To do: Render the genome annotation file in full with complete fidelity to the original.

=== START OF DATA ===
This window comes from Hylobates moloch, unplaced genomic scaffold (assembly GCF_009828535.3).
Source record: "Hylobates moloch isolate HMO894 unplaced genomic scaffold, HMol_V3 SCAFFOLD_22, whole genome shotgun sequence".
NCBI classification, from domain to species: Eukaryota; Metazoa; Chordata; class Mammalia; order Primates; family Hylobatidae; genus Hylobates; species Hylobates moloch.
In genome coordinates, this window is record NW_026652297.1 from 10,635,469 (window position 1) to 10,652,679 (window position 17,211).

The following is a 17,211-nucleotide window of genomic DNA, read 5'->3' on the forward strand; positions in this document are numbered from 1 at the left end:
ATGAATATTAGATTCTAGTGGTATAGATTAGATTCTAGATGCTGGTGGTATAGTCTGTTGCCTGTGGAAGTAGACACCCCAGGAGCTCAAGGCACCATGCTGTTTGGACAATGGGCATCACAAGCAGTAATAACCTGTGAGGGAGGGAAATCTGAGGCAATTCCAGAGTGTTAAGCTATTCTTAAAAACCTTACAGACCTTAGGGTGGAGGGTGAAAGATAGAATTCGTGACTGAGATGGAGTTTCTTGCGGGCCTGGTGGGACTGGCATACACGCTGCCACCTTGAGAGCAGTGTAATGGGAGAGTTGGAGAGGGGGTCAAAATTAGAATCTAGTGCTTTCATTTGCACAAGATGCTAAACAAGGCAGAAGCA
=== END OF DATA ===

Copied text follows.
This window comes from Hylobates moloch, unplaced genomic scaffold (assembly GCF_009828535.3).
Source record: "Hylobates moloch isolate HMO894 unplaced genomic scaffold, HMol_V3 SCAFFOLD_22, whole genome shotgun sequence".
NCBI classification, from domain to species: Eukaryota; Metazoa; Chordata; class Mammalia; order Primates; family Hylobatidae; genus Hylobates; species Hylobates moloch.
In genome coordinates, this window is record NW_026652297.1 from 10,635,469 (window position 1) to 10,652,679 (window position 17,211).

The following is a 17,211-nucleotide window of genomic DNA, read 5'->3' on the forward strand; positions in this document are numbered from 1 at the left end:
ATGAATATTAGATTCTAGTGGTATAGATTAGATTCTAGATGCTGGTGGTATAGTCTGTTGCCTGTGGAAGTAGACACCCCAGGAGCTCAAGGCACCATGCTGTTTGGACAATGGGCATCACAAGCAGTAATAACCTGTGAGGGAGGGAAATCTGAGGCAATTCCAGAGTGTTAAGCTATTCTTAAAAACCTTACAGACCTTAGGGTGGAGGGTGAAAGATAGAATTCGTGACTGAGATGGAGTTTCTTGCGGGCCTGGTGGGACTGGCATACACGCTGCCACCTTGAGAGCAGTGTAATGGGAGAGTTGGAGAGGGGGTCAAAATTAGAATCTAGTGCTTTCATTTGCACAAGATGCTAAACAAGGCAGAAGCA